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The Project Is Ending and the Client Wants More Changes – Help!

You’ve been working on a project and the client keeps asking for more and more changes. They have exceeded the number of rounds you included in your agreement and you need to push back and start charging more for the extra work. How do you push back without destroying the relationship or your profitability?

Your ability to push back on a client who is exceeding the number of changes in your project begins in the contract.

“Three Rounds” of Changes Sucks

When I first start freelancing, I included the number of change rounds in my proposal the same way I had seen it done the past with a line something like the following.

This project includes three rounds of client feedback and changes.

If you are using something like this I’m sorry for my harshness here…but that strategy SUCKS! Really. It sucks bad. Here’s why.

What is the client getting three rounds of feedback on? Three rounds on the logo concept sketches AND three rounds on the core logo designs AND three rounds on the logo family designs? Well that is actually nine rounds of feedback. Are they out of scope since you offered three rounds in your contract?

OR are they getting three rounds total? Like one round of feedback on the concept sketches AND one round on the core logo designs AND one round on the logo family designs? That’s three rounds. But it is likely not sufficient to get you and your client to a happy finish line on the project.

I quickly learned my lesson on this bad practice and began taking a new approach to defining the feedback rounds in my contracts.

Define All the Rounds in Detail

When it comes to contracts, “more is more.” More details. More clauses. More words. More numbers. More of everything. Your contract needs to be the ultimate guide to the flow of the project. If it is too loose, you will lose money…maybe not on this project or the next…but someday soon a loose contract is going to bite you in the butt.

After learning that lesson many times the hard way, I began detailing exactly what happens in each round of a project in my contracts. I had never seen anyone do it that way, which was surprising because it became a SOLID GOLD strategy. Here is an example of the rounds defined in a logo design project.

KICKOFF MEETING: In this meeting we will discuss the client’s business, target audience, competitors, industry, and core values. This meeting typically requires one hour of time. Following the meeting, our designers will continue research on all items discussed in an effort to generate initial ideas for the client’s primary logo design. If this conversation was done during initial project conversations, in this meeting we will review project scope to ensure all parties are on the same page prior to commencement of the project.

ROUND 1 DELIVERY: (MOOD BOARDS) We will develop a minimum of 3 mood boards. Each mood board will be a single page collage of logo design styles extracted from other designs we find in our research.

ROUND 1 APPROVAL: The client will provide feedback on the mood boards presented in Round 1.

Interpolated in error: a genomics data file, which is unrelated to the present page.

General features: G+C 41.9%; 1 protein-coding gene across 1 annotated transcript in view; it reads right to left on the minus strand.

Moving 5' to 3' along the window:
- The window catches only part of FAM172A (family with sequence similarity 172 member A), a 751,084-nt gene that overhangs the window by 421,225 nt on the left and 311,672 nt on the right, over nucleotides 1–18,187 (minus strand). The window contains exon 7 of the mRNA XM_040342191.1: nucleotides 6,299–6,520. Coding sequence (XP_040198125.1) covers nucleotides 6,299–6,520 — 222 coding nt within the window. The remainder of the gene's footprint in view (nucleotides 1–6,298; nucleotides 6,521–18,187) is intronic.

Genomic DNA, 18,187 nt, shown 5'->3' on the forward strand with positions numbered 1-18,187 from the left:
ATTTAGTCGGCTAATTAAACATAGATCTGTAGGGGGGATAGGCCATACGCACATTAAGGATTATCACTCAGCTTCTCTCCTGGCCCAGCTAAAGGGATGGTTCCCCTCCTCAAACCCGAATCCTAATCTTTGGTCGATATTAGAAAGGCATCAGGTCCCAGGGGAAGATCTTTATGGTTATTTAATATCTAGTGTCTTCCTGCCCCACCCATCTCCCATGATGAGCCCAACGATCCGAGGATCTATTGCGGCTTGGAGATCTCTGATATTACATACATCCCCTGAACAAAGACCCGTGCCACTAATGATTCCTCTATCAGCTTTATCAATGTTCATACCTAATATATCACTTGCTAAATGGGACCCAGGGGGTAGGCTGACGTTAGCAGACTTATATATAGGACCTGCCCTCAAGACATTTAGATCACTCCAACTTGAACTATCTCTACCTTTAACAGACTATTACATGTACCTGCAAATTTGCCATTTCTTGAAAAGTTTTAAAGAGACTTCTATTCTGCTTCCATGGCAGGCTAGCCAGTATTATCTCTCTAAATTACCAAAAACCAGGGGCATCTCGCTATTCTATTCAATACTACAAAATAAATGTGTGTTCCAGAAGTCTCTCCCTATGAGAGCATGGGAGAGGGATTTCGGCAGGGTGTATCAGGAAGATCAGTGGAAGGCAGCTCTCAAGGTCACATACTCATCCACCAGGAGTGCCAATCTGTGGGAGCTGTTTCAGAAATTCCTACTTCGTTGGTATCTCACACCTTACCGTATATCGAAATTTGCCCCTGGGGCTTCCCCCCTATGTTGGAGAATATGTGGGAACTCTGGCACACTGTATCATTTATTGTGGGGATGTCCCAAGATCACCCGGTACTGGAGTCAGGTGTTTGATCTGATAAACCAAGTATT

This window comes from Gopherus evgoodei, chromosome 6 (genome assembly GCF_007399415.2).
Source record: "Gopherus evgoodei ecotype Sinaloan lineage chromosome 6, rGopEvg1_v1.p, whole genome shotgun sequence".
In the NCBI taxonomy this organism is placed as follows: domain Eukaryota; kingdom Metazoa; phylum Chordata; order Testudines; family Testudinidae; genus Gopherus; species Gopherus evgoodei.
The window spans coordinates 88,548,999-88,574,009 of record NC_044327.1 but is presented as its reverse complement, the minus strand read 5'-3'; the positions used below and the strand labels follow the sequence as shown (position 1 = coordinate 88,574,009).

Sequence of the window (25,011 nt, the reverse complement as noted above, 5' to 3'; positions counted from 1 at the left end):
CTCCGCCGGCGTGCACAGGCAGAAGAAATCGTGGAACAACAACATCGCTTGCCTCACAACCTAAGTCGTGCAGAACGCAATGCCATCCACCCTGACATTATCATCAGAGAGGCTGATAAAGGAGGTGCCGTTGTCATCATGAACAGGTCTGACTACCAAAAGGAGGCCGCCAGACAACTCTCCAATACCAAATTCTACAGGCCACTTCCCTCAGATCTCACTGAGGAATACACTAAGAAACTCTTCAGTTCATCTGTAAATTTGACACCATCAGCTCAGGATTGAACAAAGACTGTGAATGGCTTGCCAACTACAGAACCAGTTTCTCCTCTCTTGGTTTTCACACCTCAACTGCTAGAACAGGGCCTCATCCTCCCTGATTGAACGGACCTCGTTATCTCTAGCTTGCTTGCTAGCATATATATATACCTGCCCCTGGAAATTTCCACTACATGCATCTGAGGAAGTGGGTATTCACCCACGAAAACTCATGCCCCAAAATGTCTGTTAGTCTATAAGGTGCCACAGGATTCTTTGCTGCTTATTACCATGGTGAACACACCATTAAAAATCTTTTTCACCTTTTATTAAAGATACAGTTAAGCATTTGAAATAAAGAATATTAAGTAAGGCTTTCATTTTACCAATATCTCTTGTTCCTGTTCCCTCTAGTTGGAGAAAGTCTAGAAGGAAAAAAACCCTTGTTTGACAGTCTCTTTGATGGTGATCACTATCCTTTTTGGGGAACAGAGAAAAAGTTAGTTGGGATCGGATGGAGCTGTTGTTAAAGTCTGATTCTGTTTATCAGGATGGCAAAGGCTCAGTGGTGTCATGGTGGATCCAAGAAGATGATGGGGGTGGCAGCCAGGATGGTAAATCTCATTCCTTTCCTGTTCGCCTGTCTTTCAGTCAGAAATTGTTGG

ROUND 2 DELIVERY AND APPROVAL (IF NECESSARY): (MOOD BOARDS) If necessary, we will create a revised mood board reflecting the clients feedback.

ROUND 3 DELIVERY: (LOGO CONCEPTS) We will develop a minimum of 5 initial logo concepts for client review. The logo concepts will be ROUGH ideas and presented in either pencil sketch format, or black and white digital format. The objective is to develop some quick initial ideas for client feedback.

ROUND 3 FEEDBACK: The client will provide feedback on the logo concepts provided in Round 3. The feedback will be implemented during Phase 02 of this project.

And this is just Phase 01 of the project! The other two project phases would have a similar definition of the included rounds of feedback you are offering your client. With this level of detail defined in your contract, you will be empowered to push back on the client when they request EXTRA changes because it will be very clear that they are “extra.”

Use This Contract Clause

Your rounds are defined and you’re almost fully protected. One last thing, you need a contract clause that clearly states that anything outside of the rounds listed is “out of scope.” Since you probably don’t have one of these either, you can use mine. Stick this in your contract.

Any requests for additional meetings or design rounds, exceeding what is defined in this contract, may necessitate a modification to the estimated price and timeline of this project.

Charge More with the “That’s Extra” Script

You defined your rounds and you have your contract clause. Now when a client asks for more changes than you defined in the contract, you have power to push back on them and you can do it using this script.

“We are happy to keep making changes as long as it takes to get this project just how you like it. However, all of the design rounds included in our approved project scope have been used. Moving forward, we will switch to hourly billing at a rate of $_____/hour to keep refining the designs. Please confirm your acceptance of this strategy for extending the project and we will be happy to keep going.”

If you give them an inch, they will take a mile. Define your change rounds and use the right contract clause to protect yourself and do not be afraid to push back on a client. Your profitability depends on it.

Michael Janda

I am Michael Janda, an executive level creative leader with more than 25 years of experience in both in-house creative departments and agencies working with some of the greatest brands in the world including Disney, Google, Fox, ABC and NBC. I create books, courses, workshops, lectures and other training materials to help creative entrepreneurs run successful businesses.